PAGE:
6 Phases of Workforce Planning
Workforce planning ensures the right employees with the right skills are at the right place and time to achieve the business’s goals.
WHAT IS WORKFORCE PLANNING?
Workforce planning is a critical business process that helps organizations connect their people strategy with changing work demands. Workforce planning is the most valuable action a company can perform. It is a plan that Workforce planning can tailor to any business regardless of size and maturity. Furthermore, resource planning provides market and industry knowledge to assist companies in focusing on various challenges and concerns and planning activities to support long-term corporate objectives.
This article discusses strategic, operational workforce planning, and hard and soft workforce planning, all of which collaborate to create and evaluate data before making decisions. Additionally, it delves into each stage of the planning phase and highlights the key issues and execution steps.
WHY IS WORKFORCE PLANNING IMPORTANT?
Workforce planning looks different in different industries and organizations. It could vary in duration, scope and the roles covered. Workforce planning is essential because it aids in protecting the primary day-to-day activities of the organization.
Workforce planning is fundamentally about allocating people with the right skills to the right job. This allocation could be either a long or short-term plan—HR managers associate resource planning with talent arrangement. The output feeds into resourcing schedules that line managers execute.
In the 1980s, when workforce planning was a new concept, it was perceived to be rigid and inflexible. On the contrary, the interpretations of resource planning have evolved and have become more flexible and less rigid regarding forecasting. Therefore, resource planning is a tool adopted by many businesses.
BENEFITS OF WORKFORCE PLANNING
- Workforce planning helps in reducing labour costs by favourably deploying the existing crew.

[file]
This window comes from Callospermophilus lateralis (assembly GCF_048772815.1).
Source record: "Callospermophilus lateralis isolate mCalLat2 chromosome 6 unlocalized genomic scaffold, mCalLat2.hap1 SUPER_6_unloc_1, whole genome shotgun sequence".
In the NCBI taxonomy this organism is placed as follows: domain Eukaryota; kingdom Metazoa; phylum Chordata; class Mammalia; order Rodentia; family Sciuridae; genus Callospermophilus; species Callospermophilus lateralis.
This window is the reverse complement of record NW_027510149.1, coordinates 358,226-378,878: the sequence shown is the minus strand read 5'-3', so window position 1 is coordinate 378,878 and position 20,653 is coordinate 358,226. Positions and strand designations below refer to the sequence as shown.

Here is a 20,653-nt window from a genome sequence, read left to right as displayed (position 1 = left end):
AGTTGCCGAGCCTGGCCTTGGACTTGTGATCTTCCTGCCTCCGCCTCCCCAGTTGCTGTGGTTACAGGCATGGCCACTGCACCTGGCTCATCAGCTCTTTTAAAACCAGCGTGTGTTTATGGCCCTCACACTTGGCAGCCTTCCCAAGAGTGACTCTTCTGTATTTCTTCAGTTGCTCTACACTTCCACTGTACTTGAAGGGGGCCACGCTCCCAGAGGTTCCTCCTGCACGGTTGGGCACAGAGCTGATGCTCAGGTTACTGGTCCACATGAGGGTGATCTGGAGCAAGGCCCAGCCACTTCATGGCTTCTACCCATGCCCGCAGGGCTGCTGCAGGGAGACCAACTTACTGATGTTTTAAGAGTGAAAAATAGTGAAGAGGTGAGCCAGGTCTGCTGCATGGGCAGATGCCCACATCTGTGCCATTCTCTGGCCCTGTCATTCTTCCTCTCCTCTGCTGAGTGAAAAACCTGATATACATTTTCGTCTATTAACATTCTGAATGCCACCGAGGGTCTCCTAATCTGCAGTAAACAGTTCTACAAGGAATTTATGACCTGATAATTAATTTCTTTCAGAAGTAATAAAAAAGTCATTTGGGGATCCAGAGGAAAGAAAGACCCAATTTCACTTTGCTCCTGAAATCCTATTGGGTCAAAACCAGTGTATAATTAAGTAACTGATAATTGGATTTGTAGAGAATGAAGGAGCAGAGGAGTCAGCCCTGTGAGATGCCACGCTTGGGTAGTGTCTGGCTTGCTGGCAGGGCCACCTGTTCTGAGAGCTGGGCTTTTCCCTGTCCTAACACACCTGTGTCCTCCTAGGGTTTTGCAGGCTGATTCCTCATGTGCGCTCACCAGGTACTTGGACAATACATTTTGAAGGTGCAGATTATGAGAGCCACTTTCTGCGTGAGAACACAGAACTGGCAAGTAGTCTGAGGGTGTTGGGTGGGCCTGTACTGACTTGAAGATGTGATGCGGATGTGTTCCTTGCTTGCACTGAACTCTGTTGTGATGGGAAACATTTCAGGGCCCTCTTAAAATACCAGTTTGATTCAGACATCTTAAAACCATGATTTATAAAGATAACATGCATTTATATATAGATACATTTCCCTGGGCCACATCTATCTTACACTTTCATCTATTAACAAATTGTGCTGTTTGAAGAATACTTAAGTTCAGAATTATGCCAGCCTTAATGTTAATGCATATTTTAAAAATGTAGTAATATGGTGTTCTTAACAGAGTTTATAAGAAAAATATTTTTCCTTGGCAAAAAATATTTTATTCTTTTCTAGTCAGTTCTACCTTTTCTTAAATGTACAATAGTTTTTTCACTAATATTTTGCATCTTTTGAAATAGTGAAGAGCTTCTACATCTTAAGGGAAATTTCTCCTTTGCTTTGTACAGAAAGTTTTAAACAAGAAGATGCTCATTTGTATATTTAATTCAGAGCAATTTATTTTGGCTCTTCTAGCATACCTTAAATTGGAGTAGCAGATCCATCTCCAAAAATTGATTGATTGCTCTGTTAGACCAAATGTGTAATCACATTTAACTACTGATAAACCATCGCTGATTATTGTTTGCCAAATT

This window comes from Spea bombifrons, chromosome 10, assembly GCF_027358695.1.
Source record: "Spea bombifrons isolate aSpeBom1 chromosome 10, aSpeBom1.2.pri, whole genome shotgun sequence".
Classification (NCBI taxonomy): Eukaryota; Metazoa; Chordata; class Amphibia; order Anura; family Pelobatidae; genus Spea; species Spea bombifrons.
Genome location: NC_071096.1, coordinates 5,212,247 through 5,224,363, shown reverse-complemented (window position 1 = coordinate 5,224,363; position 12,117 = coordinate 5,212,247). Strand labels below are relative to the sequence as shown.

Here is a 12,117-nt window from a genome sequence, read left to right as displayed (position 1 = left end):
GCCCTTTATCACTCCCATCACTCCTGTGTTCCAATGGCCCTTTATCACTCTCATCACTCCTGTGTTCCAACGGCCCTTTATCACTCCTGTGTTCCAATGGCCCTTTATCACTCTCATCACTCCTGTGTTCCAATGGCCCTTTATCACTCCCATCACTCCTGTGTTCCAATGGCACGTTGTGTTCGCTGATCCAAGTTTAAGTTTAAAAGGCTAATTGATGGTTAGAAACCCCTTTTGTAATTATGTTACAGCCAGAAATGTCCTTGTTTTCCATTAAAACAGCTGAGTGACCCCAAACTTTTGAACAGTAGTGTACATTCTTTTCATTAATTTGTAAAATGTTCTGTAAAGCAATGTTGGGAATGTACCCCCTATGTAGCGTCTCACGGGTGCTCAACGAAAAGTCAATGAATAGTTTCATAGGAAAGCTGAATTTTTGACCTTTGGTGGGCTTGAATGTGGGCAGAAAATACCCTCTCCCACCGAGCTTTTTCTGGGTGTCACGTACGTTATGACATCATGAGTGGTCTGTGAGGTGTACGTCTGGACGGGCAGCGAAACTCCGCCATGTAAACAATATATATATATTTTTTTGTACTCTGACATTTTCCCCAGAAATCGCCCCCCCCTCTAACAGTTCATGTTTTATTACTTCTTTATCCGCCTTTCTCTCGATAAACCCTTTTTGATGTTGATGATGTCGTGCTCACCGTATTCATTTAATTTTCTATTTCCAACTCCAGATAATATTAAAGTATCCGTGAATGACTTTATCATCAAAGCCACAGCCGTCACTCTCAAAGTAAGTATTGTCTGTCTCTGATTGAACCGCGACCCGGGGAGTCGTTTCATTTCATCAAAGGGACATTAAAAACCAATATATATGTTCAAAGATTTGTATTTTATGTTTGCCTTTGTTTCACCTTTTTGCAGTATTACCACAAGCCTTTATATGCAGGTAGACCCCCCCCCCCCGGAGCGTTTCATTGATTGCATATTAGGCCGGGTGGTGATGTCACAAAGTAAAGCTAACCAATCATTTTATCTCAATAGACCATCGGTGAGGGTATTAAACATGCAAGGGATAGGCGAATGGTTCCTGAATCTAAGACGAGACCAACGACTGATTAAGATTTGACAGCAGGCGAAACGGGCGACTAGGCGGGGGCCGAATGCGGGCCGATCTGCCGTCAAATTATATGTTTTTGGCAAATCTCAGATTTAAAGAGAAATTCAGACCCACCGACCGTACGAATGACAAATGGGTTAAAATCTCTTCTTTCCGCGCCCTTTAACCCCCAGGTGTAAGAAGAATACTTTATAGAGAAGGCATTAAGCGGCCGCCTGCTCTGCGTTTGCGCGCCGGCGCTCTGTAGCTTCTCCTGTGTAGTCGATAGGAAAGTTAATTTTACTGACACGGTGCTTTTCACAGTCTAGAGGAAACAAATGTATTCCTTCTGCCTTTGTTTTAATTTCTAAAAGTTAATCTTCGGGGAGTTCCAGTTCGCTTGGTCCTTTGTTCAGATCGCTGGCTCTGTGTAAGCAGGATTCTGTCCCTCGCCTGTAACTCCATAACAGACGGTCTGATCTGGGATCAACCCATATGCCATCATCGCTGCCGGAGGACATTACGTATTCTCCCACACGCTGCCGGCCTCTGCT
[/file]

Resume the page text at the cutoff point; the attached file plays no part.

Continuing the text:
- Crew planning can improve employee retention positively and pays close attention to productivity.
- Planning helps in improving the work-life balance of employees
- Producing and deployment schedule helps budgie the gap between labour supply and active projects.
Human resource planning ensures all employees are actively employed; in other words, it aids in targeting inefficiencies in the work process.
6 PHASES OF WORKFORCE PLANNING:
1. STRATEGIC PLANNING
At this phase, you need to understand three aspects:
(a) the operating environment.
(b) the critical mission goals.
(c) organizational structure.
At this stage, you need to ask questions like where the current organizational environment is and whether it would change in the future? Further, you need to look into what resource planning can implement tools and plans to increase the productivity of the employees?
2. SUPPLY ANALYSIS
Recognize and analyze the current force’s available skills, capabilities and talents. It would be best if you also considered the attrition rates and other related factors such as the employee’s perspective on job security, satisfaction etc. From the analysis, executives can project an accurate forecast of employee deployment.
3. DEMAND ANALYSIS
Identify what current skills will become obsolete and your business’s steps to futureproof your employees to keep them relevant. By predicting and pre-planning for the future, you can develop adaptive plans for fulfilling future goals.
4. IDENTIFY THE GAPS
Recognize the gaps between workforce demand and supply. For instance, future roles may require employees who are digitally aware and technologically knowledgeable. To level the gaps, employees must train regularly or outsource talent.
5. DEVELOP AN ACTION PLAN
An agile workforce that can adapt to change will aid in developing a change-ready organization that can proactively reorganize as needed. Moreover, the right group of employees’ initiatives and activities should identify personnel gaps and help your firm achieve its strategic goals.
6. MONITORING CHANGES
Monitor the performance of the solutions implemented and their impact on the gaps identified. Design detailed evaluation processes to measure your team’s progress. You can spot the pitfalls early through continual monitoring and formulate a contingency plan.
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